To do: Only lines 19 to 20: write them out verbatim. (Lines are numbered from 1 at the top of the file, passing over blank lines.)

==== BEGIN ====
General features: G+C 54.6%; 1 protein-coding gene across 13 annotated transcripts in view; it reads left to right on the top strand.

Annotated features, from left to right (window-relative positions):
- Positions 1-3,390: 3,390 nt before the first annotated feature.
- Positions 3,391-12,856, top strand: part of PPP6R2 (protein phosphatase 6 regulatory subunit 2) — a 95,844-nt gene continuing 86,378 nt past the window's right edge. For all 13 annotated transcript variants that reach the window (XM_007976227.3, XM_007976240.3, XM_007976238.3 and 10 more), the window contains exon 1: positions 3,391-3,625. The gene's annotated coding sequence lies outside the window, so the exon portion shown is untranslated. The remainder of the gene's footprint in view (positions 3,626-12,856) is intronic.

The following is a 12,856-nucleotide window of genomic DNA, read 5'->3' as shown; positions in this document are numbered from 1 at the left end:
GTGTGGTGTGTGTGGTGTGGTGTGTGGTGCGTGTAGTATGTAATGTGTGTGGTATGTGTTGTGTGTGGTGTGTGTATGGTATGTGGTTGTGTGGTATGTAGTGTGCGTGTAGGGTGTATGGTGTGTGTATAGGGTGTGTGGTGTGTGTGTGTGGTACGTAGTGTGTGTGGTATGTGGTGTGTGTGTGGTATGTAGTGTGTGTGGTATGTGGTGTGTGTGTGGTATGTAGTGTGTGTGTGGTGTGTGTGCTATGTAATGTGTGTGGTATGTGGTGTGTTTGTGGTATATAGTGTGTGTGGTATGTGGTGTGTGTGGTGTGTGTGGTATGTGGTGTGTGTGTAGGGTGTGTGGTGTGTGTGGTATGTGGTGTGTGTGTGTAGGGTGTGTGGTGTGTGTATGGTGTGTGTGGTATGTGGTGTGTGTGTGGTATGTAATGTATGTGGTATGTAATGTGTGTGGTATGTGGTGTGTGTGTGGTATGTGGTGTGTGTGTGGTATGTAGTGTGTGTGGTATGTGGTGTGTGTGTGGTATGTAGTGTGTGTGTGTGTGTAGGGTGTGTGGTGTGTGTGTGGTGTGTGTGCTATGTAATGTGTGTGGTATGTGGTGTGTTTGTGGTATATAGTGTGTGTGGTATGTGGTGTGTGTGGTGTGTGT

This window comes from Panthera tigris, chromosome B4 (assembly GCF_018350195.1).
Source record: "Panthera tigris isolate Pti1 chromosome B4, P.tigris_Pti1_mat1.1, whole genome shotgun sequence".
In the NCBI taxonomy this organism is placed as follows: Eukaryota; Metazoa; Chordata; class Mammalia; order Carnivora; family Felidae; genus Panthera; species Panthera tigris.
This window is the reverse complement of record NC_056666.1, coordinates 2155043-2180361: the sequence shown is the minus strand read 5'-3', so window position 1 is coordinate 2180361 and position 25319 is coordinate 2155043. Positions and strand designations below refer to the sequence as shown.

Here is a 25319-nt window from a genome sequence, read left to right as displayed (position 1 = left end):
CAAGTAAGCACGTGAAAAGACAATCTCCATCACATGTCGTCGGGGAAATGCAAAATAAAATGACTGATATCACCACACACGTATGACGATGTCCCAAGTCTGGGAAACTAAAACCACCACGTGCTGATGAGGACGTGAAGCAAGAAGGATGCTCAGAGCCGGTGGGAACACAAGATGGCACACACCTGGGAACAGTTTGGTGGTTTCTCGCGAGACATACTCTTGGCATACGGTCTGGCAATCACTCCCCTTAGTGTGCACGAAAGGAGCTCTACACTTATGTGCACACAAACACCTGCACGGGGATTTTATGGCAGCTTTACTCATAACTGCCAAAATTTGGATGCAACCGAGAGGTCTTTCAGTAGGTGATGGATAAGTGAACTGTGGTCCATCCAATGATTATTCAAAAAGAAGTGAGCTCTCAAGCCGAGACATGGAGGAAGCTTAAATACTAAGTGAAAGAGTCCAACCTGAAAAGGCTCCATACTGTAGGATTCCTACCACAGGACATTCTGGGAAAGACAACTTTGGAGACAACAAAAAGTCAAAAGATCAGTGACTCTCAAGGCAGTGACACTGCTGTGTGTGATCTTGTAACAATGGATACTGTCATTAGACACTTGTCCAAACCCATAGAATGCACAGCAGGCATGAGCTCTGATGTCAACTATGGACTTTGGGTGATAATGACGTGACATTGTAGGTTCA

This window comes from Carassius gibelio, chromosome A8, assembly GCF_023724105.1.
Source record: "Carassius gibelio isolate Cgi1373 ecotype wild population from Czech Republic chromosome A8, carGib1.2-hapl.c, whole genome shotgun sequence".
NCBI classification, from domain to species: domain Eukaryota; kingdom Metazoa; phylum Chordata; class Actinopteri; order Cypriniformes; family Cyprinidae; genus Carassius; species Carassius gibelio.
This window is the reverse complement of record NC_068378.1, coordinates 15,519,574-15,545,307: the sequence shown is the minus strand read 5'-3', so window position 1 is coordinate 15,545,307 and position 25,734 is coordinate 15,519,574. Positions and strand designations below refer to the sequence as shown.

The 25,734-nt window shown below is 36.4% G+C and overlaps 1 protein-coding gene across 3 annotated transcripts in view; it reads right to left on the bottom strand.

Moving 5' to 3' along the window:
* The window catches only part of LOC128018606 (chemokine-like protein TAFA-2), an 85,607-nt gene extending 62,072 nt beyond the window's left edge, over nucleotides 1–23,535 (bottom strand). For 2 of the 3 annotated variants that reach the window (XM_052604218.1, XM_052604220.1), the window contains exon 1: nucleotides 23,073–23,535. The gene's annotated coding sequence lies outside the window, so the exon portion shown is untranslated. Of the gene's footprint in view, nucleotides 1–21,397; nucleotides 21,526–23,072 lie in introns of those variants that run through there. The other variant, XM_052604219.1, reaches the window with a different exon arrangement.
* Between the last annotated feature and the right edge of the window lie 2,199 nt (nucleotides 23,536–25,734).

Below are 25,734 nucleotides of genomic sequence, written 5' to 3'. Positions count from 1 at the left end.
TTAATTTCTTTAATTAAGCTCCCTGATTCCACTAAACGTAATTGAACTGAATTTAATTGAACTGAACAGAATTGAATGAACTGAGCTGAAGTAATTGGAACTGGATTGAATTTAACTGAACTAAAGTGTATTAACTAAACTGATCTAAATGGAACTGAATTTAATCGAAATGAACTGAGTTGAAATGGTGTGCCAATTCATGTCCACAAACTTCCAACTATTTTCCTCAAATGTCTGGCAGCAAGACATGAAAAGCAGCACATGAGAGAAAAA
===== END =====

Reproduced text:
* The window catches only part of LOC128018606 (chemokine-like protein TAFA-2), an 85,607-nt gene extending 62,072 nt beyond the window's left edge, over nucleotides 1–23,535 (bottom strand). For 2 of the 3 annotated variants that reach the window (XM_052604218.1, XM_052604220.1), the window contains exon 1: nucleotides 23,073–23,535. The gene's annotated coding sequence lies outside the window, so the exon portion shown is untranslated. Of the gene's footprint in view, nucleotides 1–21,397; nucleotides 21,526–23,072 lie in introns of those variants that run through there. The other variant, XM_052604219.1, reaches the window with a different exon arrangement.
* Between the last annotated feature and the right edge of the window lie 2,199 nt (nucleotides 23,536–25,734).